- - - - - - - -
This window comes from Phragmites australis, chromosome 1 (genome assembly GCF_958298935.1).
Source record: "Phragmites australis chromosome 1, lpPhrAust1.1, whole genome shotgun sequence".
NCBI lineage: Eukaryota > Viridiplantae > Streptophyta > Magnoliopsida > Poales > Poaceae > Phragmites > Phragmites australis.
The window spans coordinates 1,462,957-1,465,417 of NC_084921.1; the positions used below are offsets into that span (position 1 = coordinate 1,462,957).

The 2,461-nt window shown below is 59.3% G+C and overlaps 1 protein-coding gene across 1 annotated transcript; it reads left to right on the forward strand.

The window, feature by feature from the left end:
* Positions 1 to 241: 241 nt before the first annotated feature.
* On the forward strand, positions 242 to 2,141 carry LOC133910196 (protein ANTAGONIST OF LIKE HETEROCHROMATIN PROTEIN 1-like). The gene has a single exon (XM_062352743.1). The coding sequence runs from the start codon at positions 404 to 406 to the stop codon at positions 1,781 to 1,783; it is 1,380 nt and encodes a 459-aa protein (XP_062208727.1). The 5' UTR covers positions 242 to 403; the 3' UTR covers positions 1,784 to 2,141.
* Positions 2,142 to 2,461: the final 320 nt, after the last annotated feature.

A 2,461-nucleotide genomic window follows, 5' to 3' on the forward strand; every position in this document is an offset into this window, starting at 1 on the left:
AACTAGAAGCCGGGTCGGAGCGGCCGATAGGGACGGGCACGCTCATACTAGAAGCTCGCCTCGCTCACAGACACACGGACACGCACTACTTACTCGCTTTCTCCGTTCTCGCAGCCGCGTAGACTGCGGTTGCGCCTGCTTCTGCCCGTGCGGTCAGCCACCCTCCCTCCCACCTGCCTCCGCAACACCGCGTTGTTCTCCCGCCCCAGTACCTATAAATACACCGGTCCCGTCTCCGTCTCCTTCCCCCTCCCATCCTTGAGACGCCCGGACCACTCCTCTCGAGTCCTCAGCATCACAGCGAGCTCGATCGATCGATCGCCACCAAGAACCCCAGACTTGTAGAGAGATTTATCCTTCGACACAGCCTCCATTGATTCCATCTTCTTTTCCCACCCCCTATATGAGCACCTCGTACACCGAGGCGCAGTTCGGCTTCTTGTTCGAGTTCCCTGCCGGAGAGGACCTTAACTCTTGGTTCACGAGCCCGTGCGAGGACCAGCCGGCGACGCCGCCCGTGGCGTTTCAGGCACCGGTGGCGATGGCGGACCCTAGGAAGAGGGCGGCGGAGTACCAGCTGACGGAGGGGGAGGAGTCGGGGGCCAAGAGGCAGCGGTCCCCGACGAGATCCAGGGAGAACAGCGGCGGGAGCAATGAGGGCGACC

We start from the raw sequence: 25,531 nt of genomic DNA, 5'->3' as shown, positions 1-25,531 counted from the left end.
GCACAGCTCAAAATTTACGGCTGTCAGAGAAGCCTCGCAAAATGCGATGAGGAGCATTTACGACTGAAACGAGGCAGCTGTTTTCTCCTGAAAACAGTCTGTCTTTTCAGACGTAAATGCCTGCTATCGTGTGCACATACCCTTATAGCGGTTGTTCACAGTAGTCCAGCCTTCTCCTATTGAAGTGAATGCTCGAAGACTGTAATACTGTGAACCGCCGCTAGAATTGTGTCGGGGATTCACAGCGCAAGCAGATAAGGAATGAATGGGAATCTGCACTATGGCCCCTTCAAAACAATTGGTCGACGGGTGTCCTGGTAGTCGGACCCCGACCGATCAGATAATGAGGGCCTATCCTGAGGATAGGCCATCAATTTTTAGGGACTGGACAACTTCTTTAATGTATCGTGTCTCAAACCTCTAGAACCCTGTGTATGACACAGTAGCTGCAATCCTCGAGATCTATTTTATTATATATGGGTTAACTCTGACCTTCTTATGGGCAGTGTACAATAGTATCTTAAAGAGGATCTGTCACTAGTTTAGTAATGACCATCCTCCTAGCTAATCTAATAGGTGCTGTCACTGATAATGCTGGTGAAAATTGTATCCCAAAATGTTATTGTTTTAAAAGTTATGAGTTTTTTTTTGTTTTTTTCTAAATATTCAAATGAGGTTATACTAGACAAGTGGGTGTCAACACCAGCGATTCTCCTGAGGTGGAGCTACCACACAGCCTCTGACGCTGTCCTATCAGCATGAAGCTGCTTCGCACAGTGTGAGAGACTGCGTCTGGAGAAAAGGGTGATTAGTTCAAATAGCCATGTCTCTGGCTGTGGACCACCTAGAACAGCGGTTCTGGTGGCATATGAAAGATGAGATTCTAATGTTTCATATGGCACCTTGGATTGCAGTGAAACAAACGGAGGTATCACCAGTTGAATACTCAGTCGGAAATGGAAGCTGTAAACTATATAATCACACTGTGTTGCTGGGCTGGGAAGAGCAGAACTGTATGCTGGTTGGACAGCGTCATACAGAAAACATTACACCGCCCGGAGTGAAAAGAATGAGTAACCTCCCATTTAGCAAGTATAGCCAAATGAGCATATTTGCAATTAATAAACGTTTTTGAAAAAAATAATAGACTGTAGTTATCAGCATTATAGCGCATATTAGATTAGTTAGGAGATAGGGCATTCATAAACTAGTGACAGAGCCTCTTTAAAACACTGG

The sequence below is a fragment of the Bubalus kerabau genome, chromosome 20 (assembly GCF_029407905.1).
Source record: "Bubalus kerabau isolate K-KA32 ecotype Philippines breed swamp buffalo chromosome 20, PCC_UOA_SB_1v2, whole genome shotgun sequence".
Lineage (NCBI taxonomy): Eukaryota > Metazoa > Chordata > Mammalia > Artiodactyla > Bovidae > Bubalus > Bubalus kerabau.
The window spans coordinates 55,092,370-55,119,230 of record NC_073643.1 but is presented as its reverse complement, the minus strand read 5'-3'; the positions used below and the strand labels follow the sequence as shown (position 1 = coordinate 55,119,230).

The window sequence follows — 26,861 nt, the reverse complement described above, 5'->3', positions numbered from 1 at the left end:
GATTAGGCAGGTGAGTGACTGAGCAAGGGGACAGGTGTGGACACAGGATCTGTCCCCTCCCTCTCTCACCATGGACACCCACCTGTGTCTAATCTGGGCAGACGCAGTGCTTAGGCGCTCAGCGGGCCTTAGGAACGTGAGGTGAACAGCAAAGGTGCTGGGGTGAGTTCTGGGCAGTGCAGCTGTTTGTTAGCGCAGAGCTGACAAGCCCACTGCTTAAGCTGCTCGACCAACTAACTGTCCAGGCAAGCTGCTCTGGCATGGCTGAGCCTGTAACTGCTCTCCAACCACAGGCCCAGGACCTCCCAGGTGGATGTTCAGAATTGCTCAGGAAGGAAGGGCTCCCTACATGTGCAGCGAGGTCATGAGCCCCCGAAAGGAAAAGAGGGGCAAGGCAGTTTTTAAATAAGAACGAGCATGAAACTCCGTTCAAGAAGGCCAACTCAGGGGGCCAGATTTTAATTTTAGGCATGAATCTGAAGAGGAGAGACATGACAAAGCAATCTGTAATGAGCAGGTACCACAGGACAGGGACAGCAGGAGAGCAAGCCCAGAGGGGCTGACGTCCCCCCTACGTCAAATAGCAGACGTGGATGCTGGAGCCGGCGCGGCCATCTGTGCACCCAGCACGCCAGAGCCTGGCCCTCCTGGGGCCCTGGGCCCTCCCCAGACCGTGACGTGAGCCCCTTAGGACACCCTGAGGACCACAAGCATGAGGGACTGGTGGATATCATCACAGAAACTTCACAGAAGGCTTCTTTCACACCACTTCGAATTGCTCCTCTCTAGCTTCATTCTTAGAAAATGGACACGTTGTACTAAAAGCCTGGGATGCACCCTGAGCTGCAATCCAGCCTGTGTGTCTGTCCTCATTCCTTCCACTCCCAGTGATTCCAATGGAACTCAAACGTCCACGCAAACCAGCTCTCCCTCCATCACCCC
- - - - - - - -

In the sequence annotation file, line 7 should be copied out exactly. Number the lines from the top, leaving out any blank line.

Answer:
* Positions 1 to 241: 241 nt before the first annotated feature.